The minister responsible for the Northwest Territories Power Corporation (NTPC) is denying allegations the government-owned corporation is overcharging Yellowknife customers millions of dollars for power.
Recently, Northland Utilities – a private company – launched an aggressive media campaign claiming that NTPC is overcharging them to distribute power to the NWT capital.
Northland currently distributes power that’s generated by NTPC to customers in Yellowknife, Hay River, Fort Providence, Trout Lake and Wekweeti.
But come November, the power corporation will take over distribution in Hay River once an existing franchise agreement with Northland Utilities expires.
Making little distinction between the government and NTPC, Northland says the power corporation is overcharging Yellowknifers so that customers in NTPC-served communities can receive an ‘artificial’ discount.
Altogether, the company claims Yellowknife customers are paying $500 a year more than residential customers in Fort Smith and Fort Resolution for power.
Since 2008, Northland says the power corporation has overcharged Yellowknife customers some $28 million for power.
On Monday, Kam Lake MLA Kieron Testart put some of those allegations to Louis Sebert, the minister responsible for NTPC.
“Recently, claims have been made that Yellowknife consumers are possibly being overcharged for power, and frankly … if this is true, I find that most egregious,” said Testart.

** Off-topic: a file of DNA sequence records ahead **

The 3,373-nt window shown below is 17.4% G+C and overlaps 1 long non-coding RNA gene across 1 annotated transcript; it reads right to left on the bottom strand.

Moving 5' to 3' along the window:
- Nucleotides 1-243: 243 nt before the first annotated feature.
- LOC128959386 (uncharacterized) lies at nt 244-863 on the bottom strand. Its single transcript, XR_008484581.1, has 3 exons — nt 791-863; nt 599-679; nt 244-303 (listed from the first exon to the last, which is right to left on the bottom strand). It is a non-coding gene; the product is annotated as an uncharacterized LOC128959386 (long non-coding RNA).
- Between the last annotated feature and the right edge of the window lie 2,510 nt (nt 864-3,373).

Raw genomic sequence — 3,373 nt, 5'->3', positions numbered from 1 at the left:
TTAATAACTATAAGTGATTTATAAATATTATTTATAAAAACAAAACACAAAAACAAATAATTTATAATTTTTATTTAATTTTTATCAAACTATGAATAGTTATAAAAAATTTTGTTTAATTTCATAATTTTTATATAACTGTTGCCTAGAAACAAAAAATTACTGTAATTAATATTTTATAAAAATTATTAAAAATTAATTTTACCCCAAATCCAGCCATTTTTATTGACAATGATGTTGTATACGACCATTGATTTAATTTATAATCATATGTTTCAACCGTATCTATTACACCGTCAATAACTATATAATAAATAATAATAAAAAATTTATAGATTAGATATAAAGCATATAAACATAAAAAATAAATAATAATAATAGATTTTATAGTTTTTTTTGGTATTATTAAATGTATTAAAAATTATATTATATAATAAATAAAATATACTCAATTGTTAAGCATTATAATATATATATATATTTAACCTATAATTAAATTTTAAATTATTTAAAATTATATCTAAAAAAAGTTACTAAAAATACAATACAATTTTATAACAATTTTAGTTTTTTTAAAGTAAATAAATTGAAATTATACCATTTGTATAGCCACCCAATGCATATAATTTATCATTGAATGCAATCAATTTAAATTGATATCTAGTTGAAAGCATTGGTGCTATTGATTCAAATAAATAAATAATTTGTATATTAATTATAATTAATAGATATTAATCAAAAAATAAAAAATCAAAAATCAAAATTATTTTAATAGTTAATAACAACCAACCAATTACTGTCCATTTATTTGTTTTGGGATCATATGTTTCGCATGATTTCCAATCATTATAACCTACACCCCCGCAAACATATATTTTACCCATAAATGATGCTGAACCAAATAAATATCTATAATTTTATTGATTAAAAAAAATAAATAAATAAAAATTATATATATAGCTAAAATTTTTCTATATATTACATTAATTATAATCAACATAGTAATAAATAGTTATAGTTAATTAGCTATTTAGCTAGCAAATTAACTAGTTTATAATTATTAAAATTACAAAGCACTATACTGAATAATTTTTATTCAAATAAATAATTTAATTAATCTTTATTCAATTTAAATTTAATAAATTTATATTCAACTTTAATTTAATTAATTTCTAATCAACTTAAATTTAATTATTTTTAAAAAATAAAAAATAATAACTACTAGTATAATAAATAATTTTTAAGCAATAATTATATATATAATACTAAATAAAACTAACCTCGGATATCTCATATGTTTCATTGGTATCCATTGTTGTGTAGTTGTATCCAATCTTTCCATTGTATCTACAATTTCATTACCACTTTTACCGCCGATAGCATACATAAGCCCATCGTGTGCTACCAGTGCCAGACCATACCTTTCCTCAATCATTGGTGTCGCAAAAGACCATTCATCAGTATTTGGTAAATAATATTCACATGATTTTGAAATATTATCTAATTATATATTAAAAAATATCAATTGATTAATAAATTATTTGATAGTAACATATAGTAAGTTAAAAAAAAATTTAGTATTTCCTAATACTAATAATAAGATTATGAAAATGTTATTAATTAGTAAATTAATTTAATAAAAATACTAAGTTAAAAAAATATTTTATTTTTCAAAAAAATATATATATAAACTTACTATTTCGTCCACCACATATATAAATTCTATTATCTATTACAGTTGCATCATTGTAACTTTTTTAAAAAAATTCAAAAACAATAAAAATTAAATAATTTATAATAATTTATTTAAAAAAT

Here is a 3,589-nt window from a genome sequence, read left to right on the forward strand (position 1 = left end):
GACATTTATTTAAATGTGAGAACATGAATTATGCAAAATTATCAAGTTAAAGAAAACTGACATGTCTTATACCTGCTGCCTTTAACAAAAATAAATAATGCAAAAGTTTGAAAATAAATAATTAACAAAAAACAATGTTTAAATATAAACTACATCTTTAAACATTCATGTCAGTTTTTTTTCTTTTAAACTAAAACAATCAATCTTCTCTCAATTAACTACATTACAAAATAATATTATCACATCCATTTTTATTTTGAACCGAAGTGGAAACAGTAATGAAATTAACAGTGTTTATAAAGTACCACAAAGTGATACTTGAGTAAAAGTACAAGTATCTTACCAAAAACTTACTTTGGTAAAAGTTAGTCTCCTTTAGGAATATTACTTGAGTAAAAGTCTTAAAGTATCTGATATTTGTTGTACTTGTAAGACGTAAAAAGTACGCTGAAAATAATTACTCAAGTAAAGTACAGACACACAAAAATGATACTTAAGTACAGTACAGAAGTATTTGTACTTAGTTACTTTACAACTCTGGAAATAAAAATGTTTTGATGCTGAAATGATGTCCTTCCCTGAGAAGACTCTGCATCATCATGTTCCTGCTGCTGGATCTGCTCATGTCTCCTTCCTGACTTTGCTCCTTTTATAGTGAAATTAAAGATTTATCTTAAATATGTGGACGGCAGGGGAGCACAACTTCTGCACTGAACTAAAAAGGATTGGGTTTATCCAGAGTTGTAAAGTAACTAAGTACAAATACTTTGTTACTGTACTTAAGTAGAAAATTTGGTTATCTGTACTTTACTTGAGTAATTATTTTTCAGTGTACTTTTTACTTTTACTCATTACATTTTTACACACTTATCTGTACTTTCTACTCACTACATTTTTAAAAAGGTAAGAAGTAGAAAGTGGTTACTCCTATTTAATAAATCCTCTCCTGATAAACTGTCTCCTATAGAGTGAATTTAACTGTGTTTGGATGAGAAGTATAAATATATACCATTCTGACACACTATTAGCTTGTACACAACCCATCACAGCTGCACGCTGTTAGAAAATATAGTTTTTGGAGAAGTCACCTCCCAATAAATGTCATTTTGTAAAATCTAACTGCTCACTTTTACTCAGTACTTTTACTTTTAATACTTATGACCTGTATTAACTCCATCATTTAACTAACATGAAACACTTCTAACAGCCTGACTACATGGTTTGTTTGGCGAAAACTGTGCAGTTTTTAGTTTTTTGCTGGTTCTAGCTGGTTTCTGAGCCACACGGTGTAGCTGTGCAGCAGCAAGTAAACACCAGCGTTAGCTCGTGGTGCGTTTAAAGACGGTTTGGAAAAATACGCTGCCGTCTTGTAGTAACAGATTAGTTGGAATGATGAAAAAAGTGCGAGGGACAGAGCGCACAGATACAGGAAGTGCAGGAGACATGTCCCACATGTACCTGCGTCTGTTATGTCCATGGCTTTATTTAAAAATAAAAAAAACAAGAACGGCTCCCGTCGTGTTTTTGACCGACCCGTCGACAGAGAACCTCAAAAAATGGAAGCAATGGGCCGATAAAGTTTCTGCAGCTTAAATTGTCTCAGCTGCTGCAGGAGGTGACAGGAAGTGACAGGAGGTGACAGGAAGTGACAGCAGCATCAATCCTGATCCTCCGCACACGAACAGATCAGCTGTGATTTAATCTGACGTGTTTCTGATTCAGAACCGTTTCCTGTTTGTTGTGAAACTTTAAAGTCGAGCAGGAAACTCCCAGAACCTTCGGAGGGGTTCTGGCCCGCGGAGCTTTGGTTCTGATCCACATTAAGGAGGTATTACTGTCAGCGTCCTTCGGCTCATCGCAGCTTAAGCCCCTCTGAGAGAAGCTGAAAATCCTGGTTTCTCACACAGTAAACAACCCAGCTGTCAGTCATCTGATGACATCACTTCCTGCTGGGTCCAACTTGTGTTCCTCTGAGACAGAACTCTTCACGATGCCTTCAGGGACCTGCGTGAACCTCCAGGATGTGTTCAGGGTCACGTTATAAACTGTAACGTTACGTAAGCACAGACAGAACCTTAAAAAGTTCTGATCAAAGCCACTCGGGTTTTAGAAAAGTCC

“These claims by Northland have been followed by an aggressive media campaign and even a poll of residents conducted by foreign research, while the government’s response to this has been silent to date.
“In fact, the last time I saw the NTPC in the media was over power rate increases. Needless to say, this is not instilling confidence in our consumers.”
Sebert refuted those claims, saying the power corporation is not in fact charging Yellowknife customers disproportionally.
“There is no basis for Northland’s assumption or assertion,” he said. “Electricity rates and cost of service percentages are regulated by the Public Utilities Board, which is an open and thorough process.
“Yellowknife rates do not subsidize those in other rate zones, such as the South Slave or the thermal communities. This could never be the case, as cost of service in one zone is not applied to other zones.”
The battle over power in the Northwest Territories is only just beginning.
With Yellowknife’s franchise agreement with Northland set to expire in 2020, company officials are concerned the power corporation will bid for a contract in the capital as well.